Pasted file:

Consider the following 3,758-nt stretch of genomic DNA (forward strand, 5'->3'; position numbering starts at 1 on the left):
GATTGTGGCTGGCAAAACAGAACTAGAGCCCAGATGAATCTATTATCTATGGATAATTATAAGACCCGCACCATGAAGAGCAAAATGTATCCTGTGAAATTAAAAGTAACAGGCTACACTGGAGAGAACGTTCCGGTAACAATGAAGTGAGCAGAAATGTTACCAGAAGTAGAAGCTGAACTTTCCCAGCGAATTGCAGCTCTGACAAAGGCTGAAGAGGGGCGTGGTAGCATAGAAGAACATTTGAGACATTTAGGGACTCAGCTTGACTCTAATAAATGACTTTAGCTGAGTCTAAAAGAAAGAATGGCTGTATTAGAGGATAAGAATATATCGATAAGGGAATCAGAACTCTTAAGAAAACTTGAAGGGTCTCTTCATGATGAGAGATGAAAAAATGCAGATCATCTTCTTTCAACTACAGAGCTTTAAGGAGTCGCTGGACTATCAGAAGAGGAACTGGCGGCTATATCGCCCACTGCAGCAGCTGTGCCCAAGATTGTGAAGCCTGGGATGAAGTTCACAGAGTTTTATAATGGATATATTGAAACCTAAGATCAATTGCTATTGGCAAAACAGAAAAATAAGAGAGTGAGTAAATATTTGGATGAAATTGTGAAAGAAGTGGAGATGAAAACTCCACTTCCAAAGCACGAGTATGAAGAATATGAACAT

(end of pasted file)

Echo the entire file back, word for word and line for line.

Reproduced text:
Consider the following 3,758-nt stretch of genomic DNA (forward strand, 5'->3'; position numbering starts at 1 on the left):
GATTGTGGCTGGCAAAACAGAACTAGAGCCCAGATGAATCTATTATCTATGGATAATTATAAGACCCGCACCATGAAGAGCAAAATGTATCCTGTGAAATTAAAAGTAACAGGCTACACTGGAGAGAACGTTCCGGTAACAATGAAGTGAGCAGAAATGTTACCAGAAGTAGAAGCTGAACTTTCCCAGCGAATTGCAGCTCTGACAAAGGCTGAAGAGGGGCGTGGTAGCATAGAAGAACATTTGAGACATTTAGGGACTCAGCTTGACTCTAATAAATGACTTTAGCTGAGTCTAAAAGAAAGAATGGCTGTATTAGAGGATAAGAATATATCGATAAGGGAATCAGAACTCTTAAGAAAACTTGAAGGGTCTCTTCATGATGAGAGATGAAAAAATGCAGATCATCTTCTTTCAACTACAGAGCTTTAAGGAGTCGCTGGACTATCAGAAGAGGAACTGGCGGCTATATCGCCCACTGCAGCAGCTGTGCCCAAGATTGTGAAGCCTGGGATGAAGTTCACAGAGTTTTATAATGGATATATTGAAACCTAAGATCAATTGCTATTGGCAAAACAGAAAAATAAGAGAGTGAGTAAATATTTGGATGAAATTGTGAAAGAAGTGGAGATGAAAACTCCACTTCCAAAGCACGAGTATGAAGAATATGAACAT